• Remember, B2B includes a longer sales cycle, with multiple site visits from a wide range of stakeholders, before converting visitors into leads. Ideally you want to create KPIs throughout the sales funnel.
      • Examples:
      • Site visits, time on page, visits with 2 or more page views, returning visitors
      • Pdf downloads, video views, newsletter signups
      • Lead form submissions

Step 2 Site Organization and Optimization

We’re assuming you already have your basic structure in place; your company has a domain name URL, your site is hosted… somewhere, and you have a Content Management System (CMS) such as WordPress or Wix, for easy updates. If not, see Business News Daily for tips on getting up and running.

  • Website Architecture
    • Generally, your site will have a Home Page; an About Page; Product Page(s); often an Applications Page; a section where you can publish company or industry news, white papers, helpful resources, etc. (sometimes called a Blog); and a Contact Page with a Contact Form. These pages or sections will be listed in the menu at the top of the site.
    • Home Page
      • This is an introduction to your company and your site. Bulk of traffic will land here, & be directed deeper into the site.
    • About Page (or Section)
      • Second-most viewed page. Project expertise & authority. Link down to pages about company leadership, distributors or partners if you have them, a corporate responsibility page if you have one. This is the one section that’s all about you.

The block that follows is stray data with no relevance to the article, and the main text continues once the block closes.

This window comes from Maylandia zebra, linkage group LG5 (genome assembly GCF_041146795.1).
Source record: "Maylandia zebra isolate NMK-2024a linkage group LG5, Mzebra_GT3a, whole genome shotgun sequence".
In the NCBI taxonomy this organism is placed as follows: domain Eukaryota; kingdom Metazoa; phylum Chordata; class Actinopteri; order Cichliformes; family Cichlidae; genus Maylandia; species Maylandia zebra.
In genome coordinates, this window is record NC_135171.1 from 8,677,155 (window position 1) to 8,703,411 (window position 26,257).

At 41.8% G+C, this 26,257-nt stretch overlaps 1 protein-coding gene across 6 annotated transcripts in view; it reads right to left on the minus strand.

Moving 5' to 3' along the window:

• Product Page(s)
      • Depending on your product line, this will be a hierarchy 2-3 levels deep. There is an introductory overview of what you offer, which links to product types or directly to individual, specific products. Interlinking is important here – make sure there are links from the overview to the types to the specific, and back.
    • Applications Page(s)
      • Sometimes your customers won’t know which products they need. They only know what industry they are in, and what their challenges are. In that case, you need to meet them where they are, demonstrate that you understand their problems, and guide them to the appropriate products.
    • News & Resources
      • Not only will you want a space on your site to publish news about your company and your industry, but Google and other search engines favor sites that are updated on a regular basis. So, have a “Blog” section and keep it current!
      • Including helpful resources and white papers here will also help you attract links from other sites (discussed below). In this case, don’t focus solely on your own products and company. Instead offer valuable content that helps your customers.
    • Contact Page
      • Arguably the most important page on the site. (If you can include a physical address this will build trust.) The main feature of this page is a Contact Form. Keep your form short and easy to fill out – ask for your customers’ name, company name, email address, and include a space where they can add a short message.
    • Other Pages